Sinclair projects up to $340M in political ad revenue by year-end

Sinclair Broadcast Group continued to tout strong political ad revenue in the third quarter, as its core advertising business continues to slow down.

Political advertising amounted to $88 million in revenue in Q3, and Sinclair projects total 2022 political revenue to range from $335-$340 million. Sinclair CEO Chris Ripley said in a statement the company believes it will “easily set a mid-term election year record for political advertising revenue.”

The $335-$340 million in political revenue would be 30% higher than the amount Sinclair booked in 2018, said Sinclair Chief Financial Officer Lucy Rutishauser on Wednesday’s earnings call. That number is also “only down less than 5%” than revenue earned during the 2020 presidential election year.

Political advertising in general is heating up. Comcast’s Effectv estimated political ad spend will hit a record of $9 billion this election season.

Ripley added that while Sinclair’s seeing “general ad market weakness” due to the macroeconomic environment, some core advertising sectors are starting to pick up.

“While we saw political displacement this quarter and expect it as well next quarter, we see positive signs for core advertising in certain categories including the legal category and the auto category, which began to grow again this quarter,” he stated.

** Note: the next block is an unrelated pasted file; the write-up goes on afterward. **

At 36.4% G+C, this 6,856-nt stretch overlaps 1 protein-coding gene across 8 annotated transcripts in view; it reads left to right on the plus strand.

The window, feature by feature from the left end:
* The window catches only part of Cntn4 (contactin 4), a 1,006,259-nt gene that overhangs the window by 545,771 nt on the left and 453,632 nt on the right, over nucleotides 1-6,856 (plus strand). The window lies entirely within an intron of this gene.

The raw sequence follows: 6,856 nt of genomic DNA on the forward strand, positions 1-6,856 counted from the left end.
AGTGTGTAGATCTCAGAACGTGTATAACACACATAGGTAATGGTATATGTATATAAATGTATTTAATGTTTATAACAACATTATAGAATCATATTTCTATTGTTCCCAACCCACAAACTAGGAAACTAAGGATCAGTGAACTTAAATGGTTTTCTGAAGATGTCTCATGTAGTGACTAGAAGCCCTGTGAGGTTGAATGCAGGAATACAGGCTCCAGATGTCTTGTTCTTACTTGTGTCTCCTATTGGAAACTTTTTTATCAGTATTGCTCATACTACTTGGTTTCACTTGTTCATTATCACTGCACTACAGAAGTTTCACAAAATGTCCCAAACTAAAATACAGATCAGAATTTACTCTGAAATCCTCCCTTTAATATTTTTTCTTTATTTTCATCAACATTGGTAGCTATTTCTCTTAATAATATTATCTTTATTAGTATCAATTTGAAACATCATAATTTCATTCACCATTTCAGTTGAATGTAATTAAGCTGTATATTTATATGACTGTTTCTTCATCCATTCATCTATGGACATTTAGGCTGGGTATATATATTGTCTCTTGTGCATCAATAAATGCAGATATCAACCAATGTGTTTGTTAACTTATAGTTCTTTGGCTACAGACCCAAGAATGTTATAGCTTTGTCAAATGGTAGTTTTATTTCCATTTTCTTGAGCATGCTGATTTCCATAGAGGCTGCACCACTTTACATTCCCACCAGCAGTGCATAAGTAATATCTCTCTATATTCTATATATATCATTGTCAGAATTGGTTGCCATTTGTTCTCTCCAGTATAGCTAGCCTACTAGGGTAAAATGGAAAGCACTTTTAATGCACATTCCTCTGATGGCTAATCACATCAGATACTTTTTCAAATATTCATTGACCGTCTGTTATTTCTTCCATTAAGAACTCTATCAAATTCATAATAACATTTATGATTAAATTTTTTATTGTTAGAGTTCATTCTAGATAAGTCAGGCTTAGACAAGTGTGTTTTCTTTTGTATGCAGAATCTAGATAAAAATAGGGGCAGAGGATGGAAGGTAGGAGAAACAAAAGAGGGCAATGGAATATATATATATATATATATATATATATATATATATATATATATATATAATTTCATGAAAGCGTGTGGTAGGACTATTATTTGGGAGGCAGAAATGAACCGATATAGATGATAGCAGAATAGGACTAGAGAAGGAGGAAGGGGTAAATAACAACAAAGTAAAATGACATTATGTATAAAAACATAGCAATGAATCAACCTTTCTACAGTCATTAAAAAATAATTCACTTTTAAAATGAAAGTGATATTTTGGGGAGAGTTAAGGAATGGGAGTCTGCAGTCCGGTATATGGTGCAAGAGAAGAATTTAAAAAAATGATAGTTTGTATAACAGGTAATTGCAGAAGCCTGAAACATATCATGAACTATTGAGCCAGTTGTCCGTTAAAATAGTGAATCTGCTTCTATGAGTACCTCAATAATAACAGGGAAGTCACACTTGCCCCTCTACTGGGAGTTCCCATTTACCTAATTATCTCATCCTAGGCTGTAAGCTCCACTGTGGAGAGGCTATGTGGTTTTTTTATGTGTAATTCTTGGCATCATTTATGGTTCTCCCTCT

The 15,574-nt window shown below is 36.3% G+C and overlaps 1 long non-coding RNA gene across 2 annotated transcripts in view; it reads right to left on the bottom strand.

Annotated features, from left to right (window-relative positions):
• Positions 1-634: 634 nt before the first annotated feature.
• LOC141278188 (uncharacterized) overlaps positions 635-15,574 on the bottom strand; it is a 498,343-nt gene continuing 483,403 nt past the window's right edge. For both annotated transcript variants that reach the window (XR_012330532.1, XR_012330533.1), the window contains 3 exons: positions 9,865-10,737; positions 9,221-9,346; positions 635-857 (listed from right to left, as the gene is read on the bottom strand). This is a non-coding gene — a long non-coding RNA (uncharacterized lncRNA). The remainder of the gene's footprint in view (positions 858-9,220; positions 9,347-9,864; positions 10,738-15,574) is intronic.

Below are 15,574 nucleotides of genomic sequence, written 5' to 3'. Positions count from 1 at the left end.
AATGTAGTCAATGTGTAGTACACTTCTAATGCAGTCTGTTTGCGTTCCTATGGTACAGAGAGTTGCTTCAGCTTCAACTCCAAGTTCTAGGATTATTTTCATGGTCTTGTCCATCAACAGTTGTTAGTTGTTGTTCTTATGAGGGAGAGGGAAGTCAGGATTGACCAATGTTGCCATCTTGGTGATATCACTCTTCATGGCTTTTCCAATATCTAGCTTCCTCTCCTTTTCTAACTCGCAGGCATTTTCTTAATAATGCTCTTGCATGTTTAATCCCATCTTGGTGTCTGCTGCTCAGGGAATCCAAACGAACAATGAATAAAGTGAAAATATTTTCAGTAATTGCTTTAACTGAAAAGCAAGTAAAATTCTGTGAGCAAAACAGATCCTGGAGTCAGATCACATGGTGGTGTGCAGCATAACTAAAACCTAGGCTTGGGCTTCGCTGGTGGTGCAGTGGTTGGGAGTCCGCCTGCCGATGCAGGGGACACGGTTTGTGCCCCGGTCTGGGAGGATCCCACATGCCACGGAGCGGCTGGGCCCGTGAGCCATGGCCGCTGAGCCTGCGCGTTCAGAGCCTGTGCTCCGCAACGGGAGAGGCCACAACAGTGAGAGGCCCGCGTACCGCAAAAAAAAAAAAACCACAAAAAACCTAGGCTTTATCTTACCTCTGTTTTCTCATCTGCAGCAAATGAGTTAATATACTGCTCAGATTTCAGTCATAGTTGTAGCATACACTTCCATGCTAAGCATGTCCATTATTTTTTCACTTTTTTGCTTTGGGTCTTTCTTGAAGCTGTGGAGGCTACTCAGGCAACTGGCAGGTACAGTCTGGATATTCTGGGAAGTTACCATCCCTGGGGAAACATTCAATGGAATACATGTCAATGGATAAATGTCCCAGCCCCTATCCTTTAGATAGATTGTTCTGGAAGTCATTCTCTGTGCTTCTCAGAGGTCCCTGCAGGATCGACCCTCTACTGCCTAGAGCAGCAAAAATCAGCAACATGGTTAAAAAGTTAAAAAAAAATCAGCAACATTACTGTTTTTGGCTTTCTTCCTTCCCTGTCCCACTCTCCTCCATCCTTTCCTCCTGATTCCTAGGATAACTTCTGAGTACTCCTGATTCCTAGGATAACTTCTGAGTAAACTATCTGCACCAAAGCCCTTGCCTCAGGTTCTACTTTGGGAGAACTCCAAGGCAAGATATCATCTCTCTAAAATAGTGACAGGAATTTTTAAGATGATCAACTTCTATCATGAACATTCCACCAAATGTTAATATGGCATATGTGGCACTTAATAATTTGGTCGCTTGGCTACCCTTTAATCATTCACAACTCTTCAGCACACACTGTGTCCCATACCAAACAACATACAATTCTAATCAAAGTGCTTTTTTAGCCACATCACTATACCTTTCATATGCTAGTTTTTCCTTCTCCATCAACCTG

Sinclair’s Q3 earnings exclude Diamond Sports Group, the subsidiary that operates Bally Sports regional sports networks and the Bally Sports+ streaming service, which fully launched on September 26. Some media reports have suggested Sinclair might divest Diamond Sports to major sports leagues.

Total revenues declined 45% year-over-year to $843 million, with media revenues also decreasing 45% to $836 million. Excluding Diamond Sports, total revenues were up 5% from $804 million in Q3 2021, while media revenues also jumped 5% from $795 million.

Total advertising revenue was down 16% year-over-year to $374 million, but increased 14% when excluding Diamond Sports. Core advertising revenue, which doesn’t include political revenue, declined 34% in Q3 2022 to $286 million – but down 10% excluding Diamond Sports.

Sinclair attributed core ad sales decline to political crowd out, the absence of Olympics events as well as weakness in the insurance and sports betting categories.

Ripley described political and digital spend as the “twin pillars” to Sinclair’s overall ad business.

“As they’ve gotten bigger, they’ve overwhelmed some of the other weaknesses in the core ad business,” he said on the call.

As mentioned in Sinclair’s second quarter earnings report, the company is also prioritizing digital initiatives. Sinclair in October announced a multi-platform creative partnership with Anthony Zuiker, the creator of the “CSI” franchise.

Sinclair COO Rob Weisbord said on the call that the partnership with Zuiker “underscores our commitment to creating original programs that can not only be utilized on Sinclair platforms but sold to third parties as well.”

On the NextGen TV front, Sinclair has launched ATSC 3.0 broadcasting technology in 34 markets as of October, making it available in 62% of the households in Sinclair’s broadcasting footprint.

Ripley added Sinclair was “very pleased” with its renewed deal with Disney to air ABC affiliates across Sinclair’s broadcast stations through 2026.

“We actually think their commitment to the network has actually been growing recently,” he said. “They put more NFL product on ABC after the last NFL deal. And they have secured their other major sports properties.”